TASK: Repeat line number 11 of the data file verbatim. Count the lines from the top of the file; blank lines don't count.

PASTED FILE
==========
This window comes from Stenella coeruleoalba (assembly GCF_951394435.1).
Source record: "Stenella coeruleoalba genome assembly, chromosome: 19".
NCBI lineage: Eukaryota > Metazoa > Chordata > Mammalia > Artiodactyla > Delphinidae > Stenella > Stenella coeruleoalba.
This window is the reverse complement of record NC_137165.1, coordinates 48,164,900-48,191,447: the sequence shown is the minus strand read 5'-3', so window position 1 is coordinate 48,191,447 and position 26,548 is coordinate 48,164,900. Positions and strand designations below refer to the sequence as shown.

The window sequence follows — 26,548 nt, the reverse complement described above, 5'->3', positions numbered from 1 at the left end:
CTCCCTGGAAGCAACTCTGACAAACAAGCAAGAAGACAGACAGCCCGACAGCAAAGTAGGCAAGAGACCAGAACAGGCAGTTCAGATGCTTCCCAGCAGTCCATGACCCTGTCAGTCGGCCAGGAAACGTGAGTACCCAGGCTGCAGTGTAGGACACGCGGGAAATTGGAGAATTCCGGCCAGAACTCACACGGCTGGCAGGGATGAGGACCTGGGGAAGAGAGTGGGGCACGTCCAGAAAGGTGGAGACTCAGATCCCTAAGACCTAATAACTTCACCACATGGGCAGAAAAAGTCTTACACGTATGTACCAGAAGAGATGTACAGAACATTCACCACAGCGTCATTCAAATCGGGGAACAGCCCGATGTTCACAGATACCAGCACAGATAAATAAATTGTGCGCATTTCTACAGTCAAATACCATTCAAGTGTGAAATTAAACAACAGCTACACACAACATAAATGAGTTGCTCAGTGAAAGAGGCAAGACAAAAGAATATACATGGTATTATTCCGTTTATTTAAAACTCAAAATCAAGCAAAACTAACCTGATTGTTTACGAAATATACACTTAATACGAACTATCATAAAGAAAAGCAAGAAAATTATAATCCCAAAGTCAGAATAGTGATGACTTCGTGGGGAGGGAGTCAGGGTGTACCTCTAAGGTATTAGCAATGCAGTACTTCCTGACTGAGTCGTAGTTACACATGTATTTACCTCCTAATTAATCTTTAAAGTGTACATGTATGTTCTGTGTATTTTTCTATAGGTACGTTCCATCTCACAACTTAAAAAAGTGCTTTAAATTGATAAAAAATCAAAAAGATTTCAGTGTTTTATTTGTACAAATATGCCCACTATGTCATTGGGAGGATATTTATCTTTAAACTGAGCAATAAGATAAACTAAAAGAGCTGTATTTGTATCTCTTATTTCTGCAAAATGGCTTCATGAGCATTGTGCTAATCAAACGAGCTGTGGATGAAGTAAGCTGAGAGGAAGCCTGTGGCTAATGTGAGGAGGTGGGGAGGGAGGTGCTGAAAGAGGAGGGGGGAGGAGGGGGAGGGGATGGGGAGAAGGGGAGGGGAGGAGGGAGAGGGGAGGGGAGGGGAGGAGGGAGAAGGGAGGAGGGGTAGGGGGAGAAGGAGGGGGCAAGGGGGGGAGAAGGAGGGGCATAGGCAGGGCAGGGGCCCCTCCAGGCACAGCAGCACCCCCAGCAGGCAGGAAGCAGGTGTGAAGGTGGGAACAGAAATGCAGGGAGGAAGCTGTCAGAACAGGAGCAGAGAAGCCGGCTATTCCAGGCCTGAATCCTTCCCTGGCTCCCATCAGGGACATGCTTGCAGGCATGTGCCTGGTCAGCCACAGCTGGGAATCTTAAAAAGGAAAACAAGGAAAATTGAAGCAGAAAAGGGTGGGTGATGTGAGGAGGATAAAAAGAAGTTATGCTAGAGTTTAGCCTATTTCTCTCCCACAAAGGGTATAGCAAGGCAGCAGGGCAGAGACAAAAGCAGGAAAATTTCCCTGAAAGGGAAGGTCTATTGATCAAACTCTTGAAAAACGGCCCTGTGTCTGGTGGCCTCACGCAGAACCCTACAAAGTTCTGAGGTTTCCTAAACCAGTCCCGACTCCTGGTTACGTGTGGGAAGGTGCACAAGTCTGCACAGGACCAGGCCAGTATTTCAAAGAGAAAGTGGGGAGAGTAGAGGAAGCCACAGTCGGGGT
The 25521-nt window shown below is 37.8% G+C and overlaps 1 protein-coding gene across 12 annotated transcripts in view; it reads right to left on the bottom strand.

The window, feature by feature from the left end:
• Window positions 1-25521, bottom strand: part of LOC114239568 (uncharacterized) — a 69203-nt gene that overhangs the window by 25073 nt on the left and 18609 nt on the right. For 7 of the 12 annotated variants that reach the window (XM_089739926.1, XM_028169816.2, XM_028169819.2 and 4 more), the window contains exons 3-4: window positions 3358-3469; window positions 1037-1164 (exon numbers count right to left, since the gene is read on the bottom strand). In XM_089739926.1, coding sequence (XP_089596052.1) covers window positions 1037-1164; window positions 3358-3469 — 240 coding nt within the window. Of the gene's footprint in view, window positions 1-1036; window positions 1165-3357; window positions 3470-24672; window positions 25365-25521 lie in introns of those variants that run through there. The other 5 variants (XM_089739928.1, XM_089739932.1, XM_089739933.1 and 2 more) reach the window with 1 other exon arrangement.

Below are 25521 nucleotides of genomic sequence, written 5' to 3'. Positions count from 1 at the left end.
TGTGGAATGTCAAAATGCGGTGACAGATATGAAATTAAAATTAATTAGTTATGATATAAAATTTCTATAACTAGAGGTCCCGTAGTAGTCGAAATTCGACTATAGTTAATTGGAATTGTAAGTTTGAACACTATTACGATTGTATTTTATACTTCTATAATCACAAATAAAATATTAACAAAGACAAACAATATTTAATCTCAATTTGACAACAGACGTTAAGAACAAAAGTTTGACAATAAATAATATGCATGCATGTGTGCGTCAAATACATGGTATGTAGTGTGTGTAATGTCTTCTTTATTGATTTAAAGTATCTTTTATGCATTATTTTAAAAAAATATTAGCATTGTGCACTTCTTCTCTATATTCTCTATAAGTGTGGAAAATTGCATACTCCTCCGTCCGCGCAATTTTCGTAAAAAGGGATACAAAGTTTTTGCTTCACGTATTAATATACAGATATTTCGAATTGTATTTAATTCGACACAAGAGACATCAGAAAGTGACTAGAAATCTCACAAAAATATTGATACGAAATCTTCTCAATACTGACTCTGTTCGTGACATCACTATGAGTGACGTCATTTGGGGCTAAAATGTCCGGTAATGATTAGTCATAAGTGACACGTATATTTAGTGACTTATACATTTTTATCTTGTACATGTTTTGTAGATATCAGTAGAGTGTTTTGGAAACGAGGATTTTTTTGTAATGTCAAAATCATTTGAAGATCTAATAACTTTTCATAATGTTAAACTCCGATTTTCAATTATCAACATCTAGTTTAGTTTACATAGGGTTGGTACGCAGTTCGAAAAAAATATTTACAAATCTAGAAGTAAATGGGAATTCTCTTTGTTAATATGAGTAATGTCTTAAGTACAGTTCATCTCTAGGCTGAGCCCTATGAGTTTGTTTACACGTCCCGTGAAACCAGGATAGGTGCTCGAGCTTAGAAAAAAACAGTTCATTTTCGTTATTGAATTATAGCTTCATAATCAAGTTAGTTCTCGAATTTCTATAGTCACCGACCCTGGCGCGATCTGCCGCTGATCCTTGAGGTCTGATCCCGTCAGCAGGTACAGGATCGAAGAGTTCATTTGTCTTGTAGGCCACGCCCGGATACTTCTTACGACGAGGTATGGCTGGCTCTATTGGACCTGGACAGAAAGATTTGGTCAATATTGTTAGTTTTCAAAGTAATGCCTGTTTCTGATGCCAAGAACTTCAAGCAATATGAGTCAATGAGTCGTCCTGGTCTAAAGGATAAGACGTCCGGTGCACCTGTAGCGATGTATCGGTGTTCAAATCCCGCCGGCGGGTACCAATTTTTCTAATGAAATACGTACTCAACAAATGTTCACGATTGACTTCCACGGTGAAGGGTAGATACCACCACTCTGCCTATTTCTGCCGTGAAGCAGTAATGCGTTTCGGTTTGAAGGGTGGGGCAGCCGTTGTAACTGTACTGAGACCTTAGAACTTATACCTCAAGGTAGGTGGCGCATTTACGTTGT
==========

TGTGGAATGTCAAAATGCGGTGACAGATATGAAATTAAAATTAATTAGTTATGATATAAAATTTCTATAACTAGAGGTCCCGTAGTAGTCGAAATTCGACTATAGTTAATTGGAATTGTAAGTTTGAACACTATTACGATTGTATTTTATACTTCTATAATCACAAATAAAATATTAACAAAGACAAACAATATTTAATCTCAATTTGACAACAGACGTTAAGAACAAAAGTTTGACAATAAATAATATGCATGCATGTGTGCGTCAAATACATGGTATGTAGTGTGTGTAATGTCTTCTTTATTGATTTAAAGTATCTTTTATGCATTATTTTAAAAAAATATTAGCATTGTGCACTTCTTCTCTATATTCTCTATAAGTGTGGAAAATTGCATACTCCTCCGTCCGCGCAATTTTCGTAAAAAGGGATACAAAGTTTTTGCTTCACGTATTAATATACAGATATTTCGAATTGTATTTAATTCGACACAAGAGACATCAGAAAGTGACTAGAAATCTCACAAAAATATTGATACGAAATCTTCTCAATACTGACTCTGTTCGTGACATCACTATGAGTGACGTCATTTGGGGCTAAAATGTCCGGTAATGATTAGTCATAAGTGACACGTATATTTAGTGACTTATACATTTTTATCTTGTACATGTTTTGTAGATATCAGTAGAGTGTTTTGGAAACGAGGATTTTTTTGTAATGTCAAAATCATTTGAAGATCTAATAACTTTTCATAATGTTAAACTCCGATTTTCAATTATCAACATCTAGTTTAGTTTACATAGGGTTGGTACGCAGTTCGAAAAAAATATTTACAAATCTAGAAGTAAATGGGAATTCTCTTTGTTAATATGAGTAATGTCTTAAGTACAGTTCATCTCTAGGCTGAGCCCTATGAGTTTGTTTACACGTCCCGTGAAACCAGGATAGGTGCTCGAGCTTAGAAAAAAACAGTTCATTTTCGTTATTGAATTATAGCTTCATAATCAAGTTAGTTCTCGAATTTCTATAGTCACCGACCCTGGCGCGATCTGCCGCTGATCCTTGAGGTCTGATCCCGTCAGCAGGTACAGGATCGAAGAGTTCATTTGTCTTGTAGGCCACGCCCGGATACTTCTTACGACGAGGTATGGCTGGCTCTATTGGACCTGGACAGAAAGATTTGGTCAATATTGTTAGTTTTCAAAGTAATGCCTGTTTCTGATGCCAAGAACTTCAAGCAATATGAGTCAATGAGTCGTCCTGGTCTAAAGGATAAGACGTCCGGTGCACCTGTAGCGATGTATCGGTGTTCAAATCCCGCCGGCGGGTACCAATTTTTCTAATGAAATACGTACTCAACAAATGTTCACGATTGACTTCCACGGTGAAGGGTAGATACCACCACTCTGCCTATTTCTGCCGTGAAGCAGTAATGCGTTTCGGTTTGAAGGGTGGGGCAGCCGTTGTAACTGTACTGAGACCTTAGAACTTATACCTCAAGGTAGGTGGCGCATTTACGTTGT